The return of the Djoker

WIMBLEDON, England -- After belting a winner to seal his win over Lleyton Hewitt and book a spot in the Wimbledon quarterfinals, Novak Djokovic let out a roar and tore the collar of his white shirt, which he then ripped off his body.

"That was a great moment," Djokovic's coach, Marian Vajda, told ESPN.com. "I felt I haven't seen that for months, maybe a year. I'm really pleased he's showing and expressing himself."

Asked to explain his reaction, Djokovic simply said, "Emotions."

More importantly, positive emotion.

After his fourth-round victory at the French Open a few weeks ago, Djokovic was asked about losing the second set and snapped, "Why do we have to keep on getting back on negative things, you know? Always struggle, struggle, struggle. I won the match. That's what happened."

But a midmatch lull would be costly in his next encounter. Ahead by two sets against Jurgen Melzer in the French quarterfinals, Djokovic let his opponent back in during the third set and ended up losing the encounter. "I thought I was gaining that confidence, the right play that I had in last couple of years," Djokovic recalled. "In that quarterfinals -- just very strange turnover. I was very disappointed after that match."

"After that match he was a little bit down," Vajda said. "We talk about it for hours and hours."

It was the kind of defeat that might have sent him into an extended slump, like his loss to Rafael Nadal in a four-hour thriller in the Madrid semifinals last year.

An early singles loss at the grass-court warm-up tournament in Queen's intensified the concern, but Djokovic ended up winning the doubles with Jonathan Erlich. With the pressure off and a partner on court to share a laugh with, he enjoyed the week and approached his practice sessions with more enthusiasm and vigor, as well.

"So it was very important," said Vajda.

At Wimbledon, Djokovic found himself embroiled in a five-set encounter in the opening round against Olivier Rochus, but the Serb finished strongly, winning the last two sets. Then came emphatic victories against two very different types of players: serve-and-volleying Taylor Dent and clay court-loving Albert Montanes.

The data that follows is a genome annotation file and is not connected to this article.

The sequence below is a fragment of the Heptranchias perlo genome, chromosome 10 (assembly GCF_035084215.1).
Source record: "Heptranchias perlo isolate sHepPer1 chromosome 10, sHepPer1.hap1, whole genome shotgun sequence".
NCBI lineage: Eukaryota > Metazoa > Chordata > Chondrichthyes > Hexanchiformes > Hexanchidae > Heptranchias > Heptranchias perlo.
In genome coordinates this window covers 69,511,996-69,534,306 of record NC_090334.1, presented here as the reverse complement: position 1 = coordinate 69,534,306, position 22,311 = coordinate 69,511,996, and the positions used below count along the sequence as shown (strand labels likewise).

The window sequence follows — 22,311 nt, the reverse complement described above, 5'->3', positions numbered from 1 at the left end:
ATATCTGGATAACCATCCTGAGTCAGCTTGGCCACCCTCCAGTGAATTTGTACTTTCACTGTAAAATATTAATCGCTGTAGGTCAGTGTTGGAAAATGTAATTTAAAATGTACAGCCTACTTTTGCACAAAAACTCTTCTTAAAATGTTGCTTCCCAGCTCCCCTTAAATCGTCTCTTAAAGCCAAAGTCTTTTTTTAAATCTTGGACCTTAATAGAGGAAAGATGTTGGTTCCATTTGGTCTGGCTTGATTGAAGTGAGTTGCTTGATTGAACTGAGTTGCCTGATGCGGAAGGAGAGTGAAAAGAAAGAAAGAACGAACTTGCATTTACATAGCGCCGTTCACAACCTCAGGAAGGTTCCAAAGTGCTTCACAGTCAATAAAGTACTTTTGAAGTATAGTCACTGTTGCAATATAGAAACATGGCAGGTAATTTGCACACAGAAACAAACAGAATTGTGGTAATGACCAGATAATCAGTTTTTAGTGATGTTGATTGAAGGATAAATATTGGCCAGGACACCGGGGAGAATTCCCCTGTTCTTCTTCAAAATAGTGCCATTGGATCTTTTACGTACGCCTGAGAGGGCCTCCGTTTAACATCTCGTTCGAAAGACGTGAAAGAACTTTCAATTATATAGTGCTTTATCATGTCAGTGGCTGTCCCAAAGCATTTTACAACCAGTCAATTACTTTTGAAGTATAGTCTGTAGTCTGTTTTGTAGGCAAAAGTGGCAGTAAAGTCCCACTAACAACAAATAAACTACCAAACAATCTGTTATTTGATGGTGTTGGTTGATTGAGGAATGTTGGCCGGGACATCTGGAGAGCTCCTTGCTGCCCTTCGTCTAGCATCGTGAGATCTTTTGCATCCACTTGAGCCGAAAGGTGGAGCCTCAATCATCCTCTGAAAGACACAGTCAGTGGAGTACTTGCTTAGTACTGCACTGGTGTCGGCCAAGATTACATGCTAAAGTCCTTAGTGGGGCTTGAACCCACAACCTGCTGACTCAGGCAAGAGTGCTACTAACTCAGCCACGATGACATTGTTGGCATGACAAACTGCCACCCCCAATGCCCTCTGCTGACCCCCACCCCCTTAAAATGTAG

But it was the win against Hewitt, who won Wimbledon in 2002 and took the grass-court title in Halle earlier this month by beating Roger Federer, which really demonstrated Djokovic was back on track.

"It's really big because it proves he's playing very well," said Vajda. "[Hewitt's] a great competitor. It's a really big struggle with him always. He doesn't give you free points and it's a big win mentally."

And with Yen-Hsun Lu waiting in the quarterfinals instead of Andy Roddick -- the 26-year-old Taiwanese shocked Roddick 9-7 in the fifth set to win their fourth-round match -- Djokovic has an excellent chance to reach his first Grand Slam semifinal since the U.S. Open last year.

He has been to the quarterfinals of all three majors so far this year -- but no further. "He lost to guys he should have beat," John McEnroe told BBC television. "He's got this incredible opportunity, but he's got to capitalize on that."

On the other hand, it was only a few months ago that the Serb looked as though he was on the verge of a steep slide, mired in a rut with both his serve and stamina.